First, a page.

Start by using a clear structure and hierarchy in your copywriting. This means sensible use of headings, subheadings, and keywords which will make it easier for visitors to scan through your content and quickly find what they’re looking for. Besides, it would boost your on-page SEO efforts as well. 

Use a blend of persuasive copywriting and creative storytelling to convince the shopper. Don’t write an extremely wordy product description comprising every little technical detail. Just focus on emphasizing all the key features and benefits that make your product valuable. 

Bring your products and brand to life by creating an engaging narrative of the details that matter. Your ability to weave your brand's unique voice into the product pages is what’ll make your brand stand out from your competition’s mediocrity. 

Follow these guidelines to compose a compelling copy: 

  • Convey the unique value (USP) you bring to the table. What makes your product superior to all the alternatives available across the internet? 
  • Outline all the benefits and features of using your product. Use bullet points and subheadings. 
  • Anticipate and address any potential questions or doubts that may arise. 
  • Reduce buyer skepticism and boost their faith by elucidating any warranty or guarantee you provide. 
  • Incorporate keywords but don’t just shove them for the sake of it. Readability is key. 
  • Ditch the lingo. Write in an easy, casual tone with succinct sentences and paragraphs. 

3. Don’t Fail to Garner Product Reviews 

According to Trustpilot, 92% of consumers read reviews on the internet, and 80% of shoppers trust reviews as much as personal recommendations. In other words, customer reviews are an indispensable part of your bottom-of-the-funnel content and make all the difference. 

Those star ratings on product pages are, quite unarguably, the most momentous factor in your shopper’s final purchase decision. Furthermore, the quantity of reviews is equally important. The more, the merrier (not negative ones, though). So, how do you earn more product reviews?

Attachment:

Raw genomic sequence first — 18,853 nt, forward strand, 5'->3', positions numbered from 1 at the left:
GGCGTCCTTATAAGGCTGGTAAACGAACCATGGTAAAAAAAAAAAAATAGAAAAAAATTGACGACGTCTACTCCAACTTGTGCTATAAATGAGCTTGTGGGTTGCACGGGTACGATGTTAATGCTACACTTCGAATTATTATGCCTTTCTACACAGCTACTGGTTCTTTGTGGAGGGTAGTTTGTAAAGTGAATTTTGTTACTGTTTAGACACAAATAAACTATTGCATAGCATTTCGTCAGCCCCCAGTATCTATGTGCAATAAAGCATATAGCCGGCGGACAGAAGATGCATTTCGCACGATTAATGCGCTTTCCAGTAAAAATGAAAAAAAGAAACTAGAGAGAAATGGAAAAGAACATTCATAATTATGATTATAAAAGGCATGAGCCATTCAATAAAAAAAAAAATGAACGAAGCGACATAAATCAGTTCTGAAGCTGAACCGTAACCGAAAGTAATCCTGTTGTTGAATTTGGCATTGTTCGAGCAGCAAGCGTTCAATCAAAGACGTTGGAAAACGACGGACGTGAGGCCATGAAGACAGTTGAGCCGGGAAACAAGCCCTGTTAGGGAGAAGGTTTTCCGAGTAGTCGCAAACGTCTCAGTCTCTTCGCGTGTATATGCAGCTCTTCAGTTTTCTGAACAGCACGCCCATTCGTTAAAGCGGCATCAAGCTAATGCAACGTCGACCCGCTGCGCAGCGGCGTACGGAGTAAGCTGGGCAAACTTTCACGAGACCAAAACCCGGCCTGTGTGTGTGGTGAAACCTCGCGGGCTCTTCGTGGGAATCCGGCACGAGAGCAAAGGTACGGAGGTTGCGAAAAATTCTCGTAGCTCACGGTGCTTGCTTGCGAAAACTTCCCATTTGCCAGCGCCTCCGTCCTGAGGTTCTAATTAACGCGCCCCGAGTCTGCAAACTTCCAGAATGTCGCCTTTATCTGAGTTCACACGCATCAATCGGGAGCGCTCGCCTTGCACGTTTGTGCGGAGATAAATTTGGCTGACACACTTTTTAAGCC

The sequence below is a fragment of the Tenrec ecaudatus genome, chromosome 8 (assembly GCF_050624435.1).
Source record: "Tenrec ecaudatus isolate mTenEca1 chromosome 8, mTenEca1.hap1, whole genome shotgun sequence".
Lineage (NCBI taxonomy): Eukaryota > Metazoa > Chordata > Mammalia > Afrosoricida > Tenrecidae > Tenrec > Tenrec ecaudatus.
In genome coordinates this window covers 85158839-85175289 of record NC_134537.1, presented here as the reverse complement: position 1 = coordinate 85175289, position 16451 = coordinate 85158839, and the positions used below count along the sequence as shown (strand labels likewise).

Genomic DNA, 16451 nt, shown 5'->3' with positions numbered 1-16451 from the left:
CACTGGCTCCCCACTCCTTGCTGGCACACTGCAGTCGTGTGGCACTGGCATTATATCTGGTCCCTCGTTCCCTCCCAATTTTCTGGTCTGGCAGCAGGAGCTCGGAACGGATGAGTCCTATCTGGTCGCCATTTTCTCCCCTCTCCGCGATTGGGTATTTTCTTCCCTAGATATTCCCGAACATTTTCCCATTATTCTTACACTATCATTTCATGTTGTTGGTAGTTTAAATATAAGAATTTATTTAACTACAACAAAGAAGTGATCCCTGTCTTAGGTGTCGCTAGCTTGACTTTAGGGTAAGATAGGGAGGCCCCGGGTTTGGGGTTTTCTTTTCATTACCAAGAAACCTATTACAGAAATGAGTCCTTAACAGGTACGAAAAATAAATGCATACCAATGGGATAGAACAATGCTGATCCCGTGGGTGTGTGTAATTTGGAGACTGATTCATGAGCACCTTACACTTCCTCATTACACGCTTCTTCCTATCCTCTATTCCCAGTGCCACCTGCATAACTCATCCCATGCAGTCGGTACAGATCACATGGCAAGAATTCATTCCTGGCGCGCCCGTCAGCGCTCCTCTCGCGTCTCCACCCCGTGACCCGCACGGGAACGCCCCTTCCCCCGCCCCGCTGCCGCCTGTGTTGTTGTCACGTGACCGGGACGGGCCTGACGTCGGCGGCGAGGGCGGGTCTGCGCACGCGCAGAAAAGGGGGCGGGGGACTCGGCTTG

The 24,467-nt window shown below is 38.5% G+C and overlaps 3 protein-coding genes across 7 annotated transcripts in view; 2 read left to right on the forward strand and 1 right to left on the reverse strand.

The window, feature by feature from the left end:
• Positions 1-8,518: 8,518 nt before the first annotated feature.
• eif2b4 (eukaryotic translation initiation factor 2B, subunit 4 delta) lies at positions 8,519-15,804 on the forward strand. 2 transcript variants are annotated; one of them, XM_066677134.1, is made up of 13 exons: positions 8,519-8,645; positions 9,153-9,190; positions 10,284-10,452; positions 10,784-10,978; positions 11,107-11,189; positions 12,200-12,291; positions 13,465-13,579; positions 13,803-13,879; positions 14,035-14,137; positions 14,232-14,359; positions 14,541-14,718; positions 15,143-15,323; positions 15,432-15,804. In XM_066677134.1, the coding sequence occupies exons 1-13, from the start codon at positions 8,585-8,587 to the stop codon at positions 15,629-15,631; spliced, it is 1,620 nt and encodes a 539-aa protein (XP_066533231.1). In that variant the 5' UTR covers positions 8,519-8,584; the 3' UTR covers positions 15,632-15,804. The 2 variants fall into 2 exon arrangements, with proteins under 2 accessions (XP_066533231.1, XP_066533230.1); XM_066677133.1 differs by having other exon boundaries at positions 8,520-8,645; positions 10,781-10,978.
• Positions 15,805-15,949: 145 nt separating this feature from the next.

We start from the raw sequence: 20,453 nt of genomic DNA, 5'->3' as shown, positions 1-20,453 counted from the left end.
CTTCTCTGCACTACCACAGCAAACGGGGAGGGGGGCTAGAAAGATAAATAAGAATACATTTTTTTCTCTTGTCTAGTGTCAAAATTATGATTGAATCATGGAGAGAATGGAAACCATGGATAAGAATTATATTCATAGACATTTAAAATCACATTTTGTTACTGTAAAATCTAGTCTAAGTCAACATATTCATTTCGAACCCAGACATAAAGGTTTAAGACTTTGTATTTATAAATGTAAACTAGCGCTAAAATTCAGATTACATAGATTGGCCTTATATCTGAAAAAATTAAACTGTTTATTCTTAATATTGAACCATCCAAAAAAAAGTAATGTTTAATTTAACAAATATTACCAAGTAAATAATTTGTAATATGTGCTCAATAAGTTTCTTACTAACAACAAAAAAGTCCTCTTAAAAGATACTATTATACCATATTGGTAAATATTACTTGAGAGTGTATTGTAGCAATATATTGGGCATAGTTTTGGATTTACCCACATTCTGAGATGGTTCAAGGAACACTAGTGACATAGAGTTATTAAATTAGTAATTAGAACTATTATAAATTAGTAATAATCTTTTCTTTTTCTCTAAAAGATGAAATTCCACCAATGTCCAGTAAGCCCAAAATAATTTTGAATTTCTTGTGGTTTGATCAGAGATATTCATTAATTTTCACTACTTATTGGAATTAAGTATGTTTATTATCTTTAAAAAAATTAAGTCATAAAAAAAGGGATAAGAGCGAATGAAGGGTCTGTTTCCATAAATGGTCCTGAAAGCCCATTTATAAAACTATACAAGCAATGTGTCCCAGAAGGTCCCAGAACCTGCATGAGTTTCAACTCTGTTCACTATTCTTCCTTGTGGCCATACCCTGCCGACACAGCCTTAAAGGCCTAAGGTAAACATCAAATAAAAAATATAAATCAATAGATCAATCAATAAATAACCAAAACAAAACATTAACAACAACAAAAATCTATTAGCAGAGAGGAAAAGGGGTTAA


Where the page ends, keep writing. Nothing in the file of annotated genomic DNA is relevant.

One way is to connect with your customers via good old-fashioned email and request them to take a moment to drop their two cents. As there’s nothing in it for them, usually they won’t comply in one go. Send them friendly follow-ups twice or at most thrice, clearly stating that you appreciate their support. 

Another highly effective approach is to incentivize the same. That is, offer them loyalty discounts and rewards the next time they shop at your store, in exchange for dropping an honest review. This also boosts customer retention and brand loyalty. 

On the flip side, if you are receiving too many negative reviews, the first thing to do is to reply in a timely and courteous manner. Assure your customers that you’ll do everything you can to fix the problem and that it won’t happen again. If needed, compensate them for their issues. 

Then, go back to the drawing board and fix the root cause of the problem. Come what may, always respond and never respond harshly. Customer reviews are the ultimate form of social proof and simply put, your business can’t succeed without it. 

Final Thoughts: 

The classic 80/20 rule applies here. Designing a stellar product page comprises a lot of moving parts, but focusing on these three fundamental ones – product images, copy, and reviews – will make at least 80 percent of the difference in your conversion rates, if not more. 

Pratik Dholakiya is the founder of Growfusely, a content marketing agency specializing in content and data-driven SEO. He regularly speaks at various conferences about SEO, Content Marketing, and Entrepreneurship. Pratik has spoken at the 80th Annual Conference of the Florida Public Relations Association, Accounting and Finance Show, Singapore, NextBigWhat’s UnPluggd, IIT-Bombay, SMX Israel, SEMrush Meetup, MICA, IIT-Roorkee, and other major events. As a passionate SEO and content marketer, he shares his thoughts and knowledge in publications like Search Engine Land, Search Engine Journal, Entrepreneur Magazine, Fast Company, The Next Web, YourStory, and Inc42, to name a few.